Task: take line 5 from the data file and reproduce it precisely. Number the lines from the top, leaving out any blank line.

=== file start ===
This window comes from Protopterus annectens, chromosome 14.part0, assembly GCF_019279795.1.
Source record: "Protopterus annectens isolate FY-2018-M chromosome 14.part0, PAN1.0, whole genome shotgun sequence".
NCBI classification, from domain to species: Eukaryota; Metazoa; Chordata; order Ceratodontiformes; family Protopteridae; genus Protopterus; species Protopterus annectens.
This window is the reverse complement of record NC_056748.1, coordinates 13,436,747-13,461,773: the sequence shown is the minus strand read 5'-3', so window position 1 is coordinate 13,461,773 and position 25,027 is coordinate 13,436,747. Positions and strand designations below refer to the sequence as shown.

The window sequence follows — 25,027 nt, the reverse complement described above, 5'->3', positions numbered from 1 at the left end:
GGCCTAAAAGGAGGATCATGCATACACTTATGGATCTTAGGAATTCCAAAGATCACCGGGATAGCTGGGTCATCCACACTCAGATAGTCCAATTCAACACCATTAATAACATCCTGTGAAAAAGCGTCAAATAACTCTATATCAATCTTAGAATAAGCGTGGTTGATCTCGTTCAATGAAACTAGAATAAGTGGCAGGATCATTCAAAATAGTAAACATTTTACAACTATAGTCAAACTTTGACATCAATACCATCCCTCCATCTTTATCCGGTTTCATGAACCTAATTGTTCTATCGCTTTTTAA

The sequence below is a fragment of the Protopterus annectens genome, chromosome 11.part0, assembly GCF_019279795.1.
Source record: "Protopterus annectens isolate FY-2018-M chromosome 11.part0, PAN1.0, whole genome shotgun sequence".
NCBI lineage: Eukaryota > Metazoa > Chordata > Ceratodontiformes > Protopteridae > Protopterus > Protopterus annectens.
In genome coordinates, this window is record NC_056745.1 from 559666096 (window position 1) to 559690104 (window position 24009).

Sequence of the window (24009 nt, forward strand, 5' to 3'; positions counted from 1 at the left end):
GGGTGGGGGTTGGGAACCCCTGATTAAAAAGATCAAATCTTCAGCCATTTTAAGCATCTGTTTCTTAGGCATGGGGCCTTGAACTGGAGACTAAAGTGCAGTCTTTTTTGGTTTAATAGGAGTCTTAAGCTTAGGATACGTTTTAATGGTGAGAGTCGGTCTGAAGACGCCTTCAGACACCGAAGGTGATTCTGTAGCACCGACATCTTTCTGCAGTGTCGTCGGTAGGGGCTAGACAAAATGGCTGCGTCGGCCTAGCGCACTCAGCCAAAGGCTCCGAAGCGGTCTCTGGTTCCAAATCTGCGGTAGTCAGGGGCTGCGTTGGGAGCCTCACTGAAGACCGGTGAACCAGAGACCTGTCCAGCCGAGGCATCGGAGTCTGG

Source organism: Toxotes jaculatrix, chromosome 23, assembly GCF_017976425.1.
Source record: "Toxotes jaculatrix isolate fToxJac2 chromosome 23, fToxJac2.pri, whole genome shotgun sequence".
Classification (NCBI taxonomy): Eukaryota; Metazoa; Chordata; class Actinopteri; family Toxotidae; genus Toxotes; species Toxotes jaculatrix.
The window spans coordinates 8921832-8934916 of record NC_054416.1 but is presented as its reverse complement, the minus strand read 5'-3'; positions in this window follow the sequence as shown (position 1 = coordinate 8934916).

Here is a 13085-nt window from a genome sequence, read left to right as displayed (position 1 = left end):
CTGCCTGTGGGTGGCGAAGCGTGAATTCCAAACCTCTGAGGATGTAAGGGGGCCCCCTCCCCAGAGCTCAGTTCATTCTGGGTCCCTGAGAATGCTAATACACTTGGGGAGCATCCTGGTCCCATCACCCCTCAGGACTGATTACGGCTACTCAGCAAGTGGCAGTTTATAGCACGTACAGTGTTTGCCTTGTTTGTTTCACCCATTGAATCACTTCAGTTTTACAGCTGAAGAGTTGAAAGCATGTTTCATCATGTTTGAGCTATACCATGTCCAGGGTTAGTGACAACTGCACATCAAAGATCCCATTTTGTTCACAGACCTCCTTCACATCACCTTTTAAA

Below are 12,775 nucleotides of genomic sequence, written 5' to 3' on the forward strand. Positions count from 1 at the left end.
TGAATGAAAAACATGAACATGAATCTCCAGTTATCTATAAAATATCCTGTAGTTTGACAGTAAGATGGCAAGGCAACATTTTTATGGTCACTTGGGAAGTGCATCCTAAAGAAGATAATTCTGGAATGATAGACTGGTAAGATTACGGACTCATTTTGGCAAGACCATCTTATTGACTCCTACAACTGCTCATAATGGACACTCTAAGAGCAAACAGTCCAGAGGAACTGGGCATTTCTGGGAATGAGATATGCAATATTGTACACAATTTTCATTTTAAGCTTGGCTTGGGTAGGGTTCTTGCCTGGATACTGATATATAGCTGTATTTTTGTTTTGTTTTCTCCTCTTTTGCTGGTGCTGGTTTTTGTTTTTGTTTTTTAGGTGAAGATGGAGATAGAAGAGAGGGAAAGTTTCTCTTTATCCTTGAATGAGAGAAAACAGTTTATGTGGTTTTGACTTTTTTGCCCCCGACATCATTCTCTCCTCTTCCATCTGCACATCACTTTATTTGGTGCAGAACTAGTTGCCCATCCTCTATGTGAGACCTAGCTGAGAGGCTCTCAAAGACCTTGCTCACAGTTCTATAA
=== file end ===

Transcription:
The window sequence follows — 25,027 nt, the reverse complement described above, 5'->3', positions numbered from 1 at the left end: